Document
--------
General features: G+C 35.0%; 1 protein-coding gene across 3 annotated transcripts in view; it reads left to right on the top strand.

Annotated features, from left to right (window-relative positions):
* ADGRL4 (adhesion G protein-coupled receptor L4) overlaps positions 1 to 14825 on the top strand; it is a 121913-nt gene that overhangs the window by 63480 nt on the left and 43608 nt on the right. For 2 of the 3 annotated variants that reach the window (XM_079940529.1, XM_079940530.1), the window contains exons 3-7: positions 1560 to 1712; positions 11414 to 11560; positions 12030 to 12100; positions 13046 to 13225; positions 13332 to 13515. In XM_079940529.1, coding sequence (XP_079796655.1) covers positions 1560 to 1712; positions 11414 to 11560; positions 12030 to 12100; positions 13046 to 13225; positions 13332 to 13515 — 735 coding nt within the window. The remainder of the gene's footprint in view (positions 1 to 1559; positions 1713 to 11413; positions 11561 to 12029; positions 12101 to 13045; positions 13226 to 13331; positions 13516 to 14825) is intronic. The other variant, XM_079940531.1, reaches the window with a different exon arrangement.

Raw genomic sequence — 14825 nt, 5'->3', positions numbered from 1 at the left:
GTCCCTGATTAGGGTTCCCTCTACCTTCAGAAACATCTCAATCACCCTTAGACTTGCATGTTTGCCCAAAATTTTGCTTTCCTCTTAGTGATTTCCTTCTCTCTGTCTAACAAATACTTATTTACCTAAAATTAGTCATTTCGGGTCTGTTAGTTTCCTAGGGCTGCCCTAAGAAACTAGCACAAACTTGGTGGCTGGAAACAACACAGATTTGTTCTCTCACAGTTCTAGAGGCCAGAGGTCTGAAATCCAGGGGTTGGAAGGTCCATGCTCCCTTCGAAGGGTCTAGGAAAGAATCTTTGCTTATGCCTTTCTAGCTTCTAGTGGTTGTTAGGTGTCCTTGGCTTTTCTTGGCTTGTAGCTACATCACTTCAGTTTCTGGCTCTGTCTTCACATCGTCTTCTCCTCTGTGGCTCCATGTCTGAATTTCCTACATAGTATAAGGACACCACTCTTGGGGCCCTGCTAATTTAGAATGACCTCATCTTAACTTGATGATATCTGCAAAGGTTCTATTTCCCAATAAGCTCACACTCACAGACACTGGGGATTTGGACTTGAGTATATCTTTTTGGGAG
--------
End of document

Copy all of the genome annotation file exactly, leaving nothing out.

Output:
General features: G+C 35.0%; 1 protein-coding gene across 3 annotated transcripts in view; it reads left to right on the top strand.

Annotated features, from left to right (window-relative positions):
* ADGRL4 (adhesion G protein-coupled receptor L4) overlaps positions 1 to 14825 on the top strand; it is a 121913-nt gene that overhangs the window by 63480 nt on the left and 43608 nt on the right. For 2 of the 3 annotated variants that reach the window (XM_079940529.1, XM_079940530.1), the window contains exons 3-7: positions 1560 to 1712; positions 11414 to 11560; positions 12030 to 12100; positions 13046 to 13225; positions 13332 to 13515. In XM_079940529.1, coding sequence (XP_079796655.1) covers positions 1560 to 1712; positions 11414 to 11560; positions 12030 to 12100; positions 13046 to 13225; positions 13332 to 13515 — 735 coding nt within the window. The remainder of the gene's footprint in view (positions 1 to 1559; positions 1713 to 11413; positions 11561 to 12029; positions 12101 to 13045; positions 13226 to 13331; positions 13516 to 14825) is intronic. The other variant, XM_079940531.1, reaches the window with a different exon arrangement.

Raw genomic sequence — 14825 nt, 5'->3', positions numbered from 1 at the left:
GTCCCTGATTAGGGTTCCCTCTACCTTCAGAAACATCTCAATCACCCTTAGACTTGCATGTTTGCCCAAAATTTTGCTTTCCTCTTAGTGATTTCCTTCTCTCTGTCTAACAAATACTTATTTACCTAAAATTAGTCATTTCGGGTCTGTTAGTTTCCTAGGGCTGCCCTAAGAAACTAGCACAAACTTGGTGGCTGGAAACAACACAGATTTGTTCTCTCACAGTTCTAGAGGCCAGAGGTCTGAAATCCAGGGGTTGGAAGGTCCATGCTCCCTTCGAAGGGTCTAGGAAAGAATCTTTGCTTATGCCTTTCTAGCTTCTAGTGGTTGTTAGGTGTCCTTGGCTTTTCTTGGCTTGTAGCTACATCACTTCAGTTTCTGGCTCTGTCTTCACATCGTCTTCTCCTCTGTGGCTCCATGTCTGAATTTCCTACATAGTATAAGGACACCACTCTTGGGGCCCTGCTAATTTAGAATGACCTCATCTTAACTTGATGATATCTGCAAAGGTTCTATTTCCCAATAAGCTCACACTCACAGACACTGGGGATTTGGACTTGAGTATATCTTTTTGGGAG